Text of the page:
Psychodynamic Psychotherapy: What and why?


"Time present and time past

Are both perhaps present in time future,

And time future contained in time past”

T.S. Eliot.

The aim of Psychotherapy is lasting psychological change brought about by increased insight. It is a process of gradually coming to understand how your  feelings affect the way you think and behave. Being held in mind by a trained psychotherapist will allow the development of a deep self-understanding and what drives your actions. The benefits of this work can bring about a steady self confidence, enhancing both personal and professional relationships as a consequence.

The content of our mind affects everything we do and feel. Unresolved conflicts and difficulties that have never had chance to be thought about can lead to unbearable feelings, which get expressed in actions or powerful emotional states. Within these states of mind people often experience their relationships as unsafe and insecure, the distress leaving them feeling confused, isolated and struggling to reach their potential in life. Left alone with these difficulties people, understandably, try to avoid the feelings, sometimes resorting to unhelpful ways of coping. These coping strategies can be damaging to themselves or others, born from an unconscious repetition that expresses a wish for the un-thought feeling to be considered and resolved.

Even though these ‘ways of being’ might not be wanted the repetitions form a cycle whereby they bring some relief at the same time as adding to feelings of guilt, shame, fear and confusion. The process is often driven by things kept outside of the conscious mind because they are troubling. A safe, secure and thoughtful relationship, such as that with a Psychotherapist, offers space for these troubles to be expressed, thought about and understood. Psychodynamic Psychotherapy is underpinned by Psychoanalytic theory, a technique and model of understanding that provides a space in time where people can work through the isolated and unbearable feelings.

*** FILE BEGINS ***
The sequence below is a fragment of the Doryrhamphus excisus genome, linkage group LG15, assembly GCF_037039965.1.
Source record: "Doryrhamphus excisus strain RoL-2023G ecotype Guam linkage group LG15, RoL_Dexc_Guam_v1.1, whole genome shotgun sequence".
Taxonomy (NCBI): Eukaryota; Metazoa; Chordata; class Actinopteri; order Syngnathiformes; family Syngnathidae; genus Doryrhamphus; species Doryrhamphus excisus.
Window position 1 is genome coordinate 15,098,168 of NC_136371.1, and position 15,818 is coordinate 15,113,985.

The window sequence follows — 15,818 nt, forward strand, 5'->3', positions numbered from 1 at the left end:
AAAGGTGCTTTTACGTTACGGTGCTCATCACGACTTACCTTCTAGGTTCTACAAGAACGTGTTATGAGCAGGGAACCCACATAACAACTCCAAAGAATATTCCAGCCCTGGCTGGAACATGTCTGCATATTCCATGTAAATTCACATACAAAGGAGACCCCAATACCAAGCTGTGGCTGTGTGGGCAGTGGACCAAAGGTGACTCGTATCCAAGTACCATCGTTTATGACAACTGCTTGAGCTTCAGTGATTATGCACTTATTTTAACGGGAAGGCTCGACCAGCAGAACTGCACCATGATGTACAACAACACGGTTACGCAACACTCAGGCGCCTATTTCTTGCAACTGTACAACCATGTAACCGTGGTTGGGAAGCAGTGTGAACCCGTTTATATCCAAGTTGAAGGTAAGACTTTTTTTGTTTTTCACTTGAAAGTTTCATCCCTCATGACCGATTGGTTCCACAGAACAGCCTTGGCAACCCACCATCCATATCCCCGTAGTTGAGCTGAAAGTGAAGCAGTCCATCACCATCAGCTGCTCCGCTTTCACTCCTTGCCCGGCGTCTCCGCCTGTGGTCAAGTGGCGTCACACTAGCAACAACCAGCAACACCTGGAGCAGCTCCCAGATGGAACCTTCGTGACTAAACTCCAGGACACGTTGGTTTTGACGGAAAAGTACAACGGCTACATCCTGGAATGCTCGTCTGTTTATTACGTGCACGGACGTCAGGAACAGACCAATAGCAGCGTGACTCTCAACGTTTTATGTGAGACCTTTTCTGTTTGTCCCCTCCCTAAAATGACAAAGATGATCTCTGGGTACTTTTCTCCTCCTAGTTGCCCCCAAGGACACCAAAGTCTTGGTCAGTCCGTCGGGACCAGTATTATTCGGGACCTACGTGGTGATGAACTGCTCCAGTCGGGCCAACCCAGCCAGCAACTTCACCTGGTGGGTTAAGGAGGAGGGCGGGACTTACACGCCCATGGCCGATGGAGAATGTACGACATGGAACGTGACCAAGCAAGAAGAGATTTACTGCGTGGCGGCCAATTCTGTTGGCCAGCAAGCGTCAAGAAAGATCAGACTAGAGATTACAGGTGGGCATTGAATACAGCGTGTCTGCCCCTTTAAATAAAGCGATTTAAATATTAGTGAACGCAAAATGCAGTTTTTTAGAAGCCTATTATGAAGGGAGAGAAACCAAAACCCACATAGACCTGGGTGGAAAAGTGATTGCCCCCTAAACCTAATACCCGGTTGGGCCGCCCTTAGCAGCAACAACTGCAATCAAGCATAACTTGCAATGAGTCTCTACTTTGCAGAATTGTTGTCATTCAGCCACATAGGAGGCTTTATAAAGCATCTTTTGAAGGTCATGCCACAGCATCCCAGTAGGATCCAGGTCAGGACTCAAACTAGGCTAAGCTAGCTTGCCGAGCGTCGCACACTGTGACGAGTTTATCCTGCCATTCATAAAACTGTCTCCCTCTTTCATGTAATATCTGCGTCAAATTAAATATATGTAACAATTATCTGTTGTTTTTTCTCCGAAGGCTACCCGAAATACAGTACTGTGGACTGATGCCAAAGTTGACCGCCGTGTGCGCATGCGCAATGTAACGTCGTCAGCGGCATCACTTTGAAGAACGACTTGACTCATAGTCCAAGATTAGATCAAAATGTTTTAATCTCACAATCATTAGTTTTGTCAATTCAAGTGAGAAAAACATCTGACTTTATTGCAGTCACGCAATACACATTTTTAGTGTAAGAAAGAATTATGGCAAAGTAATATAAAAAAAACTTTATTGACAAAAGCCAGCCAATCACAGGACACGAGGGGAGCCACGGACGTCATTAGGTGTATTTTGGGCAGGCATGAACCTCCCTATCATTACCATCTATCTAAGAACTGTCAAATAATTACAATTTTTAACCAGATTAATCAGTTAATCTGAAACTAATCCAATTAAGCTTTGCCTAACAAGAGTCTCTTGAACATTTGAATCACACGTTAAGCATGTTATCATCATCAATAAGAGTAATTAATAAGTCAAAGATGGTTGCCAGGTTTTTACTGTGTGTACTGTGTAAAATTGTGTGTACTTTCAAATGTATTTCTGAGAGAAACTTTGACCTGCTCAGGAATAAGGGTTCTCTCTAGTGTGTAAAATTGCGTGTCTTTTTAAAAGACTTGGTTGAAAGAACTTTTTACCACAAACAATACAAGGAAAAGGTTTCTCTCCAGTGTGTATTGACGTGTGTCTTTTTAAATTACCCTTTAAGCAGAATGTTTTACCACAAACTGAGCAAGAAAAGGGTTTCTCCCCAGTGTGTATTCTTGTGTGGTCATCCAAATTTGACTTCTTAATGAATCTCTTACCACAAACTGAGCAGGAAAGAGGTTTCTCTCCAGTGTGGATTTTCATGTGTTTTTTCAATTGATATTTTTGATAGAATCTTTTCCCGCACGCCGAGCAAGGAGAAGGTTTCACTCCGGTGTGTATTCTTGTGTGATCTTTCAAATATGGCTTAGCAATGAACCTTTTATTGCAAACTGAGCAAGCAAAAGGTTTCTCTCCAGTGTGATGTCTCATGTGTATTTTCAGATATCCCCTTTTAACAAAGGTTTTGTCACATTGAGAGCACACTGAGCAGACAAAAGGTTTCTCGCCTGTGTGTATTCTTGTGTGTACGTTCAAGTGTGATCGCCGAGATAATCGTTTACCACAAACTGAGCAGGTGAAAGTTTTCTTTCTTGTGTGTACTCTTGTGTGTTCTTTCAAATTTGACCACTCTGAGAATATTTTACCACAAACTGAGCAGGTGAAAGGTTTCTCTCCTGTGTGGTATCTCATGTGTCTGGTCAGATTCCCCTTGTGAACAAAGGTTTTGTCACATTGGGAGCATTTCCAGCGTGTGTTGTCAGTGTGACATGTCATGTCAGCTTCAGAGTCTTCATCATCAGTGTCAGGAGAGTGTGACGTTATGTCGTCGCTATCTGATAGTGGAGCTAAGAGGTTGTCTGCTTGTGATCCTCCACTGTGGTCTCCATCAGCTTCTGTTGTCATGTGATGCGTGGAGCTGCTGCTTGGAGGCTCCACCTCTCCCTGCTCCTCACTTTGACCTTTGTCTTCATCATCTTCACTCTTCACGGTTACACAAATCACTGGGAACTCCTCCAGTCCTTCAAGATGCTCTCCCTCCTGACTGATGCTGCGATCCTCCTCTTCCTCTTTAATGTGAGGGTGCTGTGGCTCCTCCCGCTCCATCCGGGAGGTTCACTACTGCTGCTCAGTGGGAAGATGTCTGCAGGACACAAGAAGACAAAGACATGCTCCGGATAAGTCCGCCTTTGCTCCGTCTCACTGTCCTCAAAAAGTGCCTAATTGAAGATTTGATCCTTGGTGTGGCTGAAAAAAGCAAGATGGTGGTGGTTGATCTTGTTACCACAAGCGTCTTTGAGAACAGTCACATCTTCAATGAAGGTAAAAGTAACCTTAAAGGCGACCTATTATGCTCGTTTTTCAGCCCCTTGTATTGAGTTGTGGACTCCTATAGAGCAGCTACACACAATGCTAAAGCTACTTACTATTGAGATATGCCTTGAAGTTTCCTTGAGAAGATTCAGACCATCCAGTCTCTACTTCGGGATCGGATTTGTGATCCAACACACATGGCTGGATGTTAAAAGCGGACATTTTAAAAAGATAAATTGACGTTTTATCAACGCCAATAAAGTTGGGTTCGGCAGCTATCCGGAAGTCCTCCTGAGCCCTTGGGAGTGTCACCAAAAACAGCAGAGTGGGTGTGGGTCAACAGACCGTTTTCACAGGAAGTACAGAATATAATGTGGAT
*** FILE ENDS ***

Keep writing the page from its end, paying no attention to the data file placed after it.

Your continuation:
My training has given me a solid understanding of the value that the psychoanalytic situation offers. I can offer an initial consultation where therapy of up to twice weekly can be discussed. Therapy sessions last 50 minutes and take place at the same time in the same place each week. This arrangement is carefully protected in order to form a foundation where memories and experiences can be recalled without a sense of pressure, allowing for their gradual unfolding, exploration, analysis and understanding.

I also offer short-term, 16 session, psychotherapy. This approach can be used to focus on one specific problem and may provide insights into other areas of a person’s life.